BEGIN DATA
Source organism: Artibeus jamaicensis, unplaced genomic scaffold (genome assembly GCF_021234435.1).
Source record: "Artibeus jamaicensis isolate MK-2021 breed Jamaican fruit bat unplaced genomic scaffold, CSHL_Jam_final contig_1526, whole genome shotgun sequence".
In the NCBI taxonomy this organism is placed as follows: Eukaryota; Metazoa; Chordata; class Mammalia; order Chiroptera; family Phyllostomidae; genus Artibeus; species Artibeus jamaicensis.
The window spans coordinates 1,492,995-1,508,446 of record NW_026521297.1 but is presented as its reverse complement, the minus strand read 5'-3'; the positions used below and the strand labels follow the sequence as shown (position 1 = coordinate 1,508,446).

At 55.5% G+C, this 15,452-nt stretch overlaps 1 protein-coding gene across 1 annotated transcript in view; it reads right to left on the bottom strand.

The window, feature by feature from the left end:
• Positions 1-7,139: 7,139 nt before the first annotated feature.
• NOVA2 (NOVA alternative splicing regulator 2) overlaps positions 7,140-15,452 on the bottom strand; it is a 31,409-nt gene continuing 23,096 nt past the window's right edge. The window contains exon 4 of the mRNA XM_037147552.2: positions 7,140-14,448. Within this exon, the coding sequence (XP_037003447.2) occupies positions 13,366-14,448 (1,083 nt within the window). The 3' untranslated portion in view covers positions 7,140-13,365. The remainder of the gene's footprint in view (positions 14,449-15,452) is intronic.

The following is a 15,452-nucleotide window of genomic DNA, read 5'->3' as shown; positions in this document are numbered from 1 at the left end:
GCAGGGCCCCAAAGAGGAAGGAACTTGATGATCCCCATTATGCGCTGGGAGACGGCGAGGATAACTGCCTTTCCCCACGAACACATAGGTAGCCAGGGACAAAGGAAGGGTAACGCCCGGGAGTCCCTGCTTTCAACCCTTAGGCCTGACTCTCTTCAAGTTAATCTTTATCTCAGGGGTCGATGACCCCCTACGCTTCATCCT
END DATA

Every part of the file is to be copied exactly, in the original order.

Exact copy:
Source organism: Artibeus jamaicensis, unplaced genomic scaffold (genome assembly GCF_021234435.1).
Source record: "Artibeus jamaicensis isolate MK-2021 breed Jamaican fruit bat unplaced genomic scaffold, CSHL_Jam_final contig_1526, whole genome shotgun sequence".
In the NCBI taxonomy this organism is placed as follows: Eukaryota; Metazoa; Chordata; class Mammalia; order Chiroptera; family Phyllostomidae; genus Artibeus; species Artibeus jamaicensis.
The window spans coordinates 1,492,995-1,508,446 of record NW_026521297.1 but is presented as its reverse complement, the minus strand read 5'-3'; the positions used below and the strand labels follow the sequence as shown (position 1 = coordinate 1,508,446).

At 55.5% G+C, this 15,452-nt stretch overlaps 1 protein-coding gene across 1 annotated transcript in view; it reads right to left on the bottom strand.

The window, feature by feature from the left end:
• Positions 1-7,139: 7,139 nt before the first annotated feature.
• NOVA2 (NOVA alternative splicing regulator 2) overlaps positions 7,140-15,452 on the bottom strand; it is a 31,409-nt gene continuing 23,096 nt past the window's right edge. The window contains exon 4 of the mRNA XM_037147552.2: positions 7,140-14,448. Within this exon, the coding sequence (XP_037003447.2) occupies positions 13,366-14,448 (1,083 nt within the window). The 3' untranslated portion in view covers positions 7,140-13,365. The remainder of the gene's footprint in view (positions 14,449-15,452) is intronic.

The following is a 15,452-nucleotide window of genomic DNA, read 5'->3' as shown; positions in this document are numbered from 1 at the left end:
GCAGGGCCCCAAAGAGGAAGGAACTTGATGATCCCCATTATGCGCTGGGAGACGGCGAGGATAACTGCCTTTCCCCACGAACACATAGGTAGCCAGGGACAAAGGAAGGGTAACGCCCGGGAGTCCCTGCTTTCAACCCTTAGGCCTGACTCTCTTCAAGTTAATCTTTATCTCAGGGGTCGATGACCCCCTACGCTTCATCCT